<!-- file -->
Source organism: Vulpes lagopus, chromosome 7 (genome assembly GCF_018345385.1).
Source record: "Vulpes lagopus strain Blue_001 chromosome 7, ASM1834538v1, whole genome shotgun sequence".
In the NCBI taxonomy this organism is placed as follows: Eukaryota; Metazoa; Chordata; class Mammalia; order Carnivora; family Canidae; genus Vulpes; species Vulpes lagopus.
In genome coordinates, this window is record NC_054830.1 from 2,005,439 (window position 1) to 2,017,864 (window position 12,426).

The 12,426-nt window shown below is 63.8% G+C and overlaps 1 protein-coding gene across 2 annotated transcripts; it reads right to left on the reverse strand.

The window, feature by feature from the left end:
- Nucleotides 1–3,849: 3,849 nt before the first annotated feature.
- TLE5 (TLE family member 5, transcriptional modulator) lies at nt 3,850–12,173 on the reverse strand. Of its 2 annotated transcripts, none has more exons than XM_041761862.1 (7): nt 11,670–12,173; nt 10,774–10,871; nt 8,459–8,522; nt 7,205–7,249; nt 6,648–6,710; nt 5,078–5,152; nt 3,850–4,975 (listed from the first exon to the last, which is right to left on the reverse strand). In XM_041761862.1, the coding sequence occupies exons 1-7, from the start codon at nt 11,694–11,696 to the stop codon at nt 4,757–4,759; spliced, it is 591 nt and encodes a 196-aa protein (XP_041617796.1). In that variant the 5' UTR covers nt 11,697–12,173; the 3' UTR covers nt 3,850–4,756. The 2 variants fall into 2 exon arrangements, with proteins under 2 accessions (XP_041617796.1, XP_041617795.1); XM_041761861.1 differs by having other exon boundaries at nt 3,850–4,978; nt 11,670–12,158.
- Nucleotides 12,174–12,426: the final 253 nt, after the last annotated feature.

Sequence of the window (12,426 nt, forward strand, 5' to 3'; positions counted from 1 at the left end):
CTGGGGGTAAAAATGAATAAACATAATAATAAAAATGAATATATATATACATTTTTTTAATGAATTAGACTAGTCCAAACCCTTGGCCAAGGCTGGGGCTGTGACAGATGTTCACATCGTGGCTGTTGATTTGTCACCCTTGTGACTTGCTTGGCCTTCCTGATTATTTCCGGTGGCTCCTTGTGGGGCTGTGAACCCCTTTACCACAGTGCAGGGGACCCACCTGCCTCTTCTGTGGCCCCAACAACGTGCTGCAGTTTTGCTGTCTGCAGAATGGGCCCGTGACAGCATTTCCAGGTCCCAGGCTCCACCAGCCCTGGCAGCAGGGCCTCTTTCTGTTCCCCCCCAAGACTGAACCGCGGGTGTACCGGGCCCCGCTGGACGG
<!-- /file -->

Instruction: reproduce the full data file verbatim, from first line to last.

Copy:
Source organism: Vulpes lagopus, chromosome 7 (genome assembly GCF_018345385.1).
Source record: "Vulpes lagopus strain Blue_001 chromosome 7, ASM1834538v1, whole genome shotgun sequence".
In the NCBI taxonomy this organism is placed as follows: Eukaryota; Metazoa; Chordata; class Mammalia; order Carnivora; family Canidae; genus Vulpes; species Vulpes lagopus.
In genome coordinates, this window is record NC_054830.1 from 2,005,439 (window position 1) to 2,017,864 (window position 12,426).

The 12,426-nt window shown below is 63.8% G+C and overlaps 1 protein-coding gene across 2 annotated transcripts; it reads right to left on the reverse strand.

The window, feature by feature from the left end:
- Nucleotides 1–3,849: 3,849 nt before the first annotated feature.
- TLE5 (TLE family member 5, transcriptional modulator) lies at nt 3,850–12,173 on the reverse strand. Of its 2 annotated transcripts, none has more exons than XM_041761862.1 (7): nt 11,670–12,173; nt 10,774–10,871; nt 8,459–8,522; nt 7,205–7,249; nt 6,648–6,710; nt 5,078–5,152; nt 3,850–4,975 (listed from the first exon to the last, which is right to left on the reverse strand). In XM_041761862.1, the coding sequence occupies exons 1-7, from the start codon at nt 11,694–11,696 to the stop codon at nt 4,757–4,759; spliced, it is 591 nt and encodes a 196-aa protein (XP_041617796.1). In that variant the 5' UTR covers nt 11,697–12,173; the 3' UTR covers nt 3,850–4,756. The 2 variants fall into 2 exon arrangements, with proteins under 2 accessions (XP_041617796.1, XP_041617795.1); XM_041761861.1 differs by having other exon boundaries at nt 3,850–4,978; nt 11,670–12,158.
- Nucleotides 12,174–12,426: the final 253 nt, after the last annotated feature.

Sequence of the window (12,426 nt, forward strand, 5' to 3'; positions counted from 1 at the left end):
CTGGGGGTAAAAATGAATAAACATAATAATAAAAATGAATATATATATACATTTTTTTAATGAATTAGACTAGTCCAAACCCTTGGCCAAGGCTGGGGCTGTGACAGATGTTCACATCGTGGCTGTTGATTTGTCACCCTTGTGACTTGCTTGGCCTTCCTGATTATTTCCGGTGGCTCCTTGTGGGGCTGTGAACCCCTTTACCACAGTGCAGGGGACCCACCTGCCTCTTCTGTGGCCCCAACAACGTGCTGCAGTTTTGCTGTCTGCAGAATGGGCCCGTGACAGCATTTCCAGGTCCCAGGCTCCACCAGCCCTGGCAGCAGGGCCTCTTTCTGTTCCCCCCCAAGACTGAACCGCGGGTGTACCGGGCCCCGCTGGACGG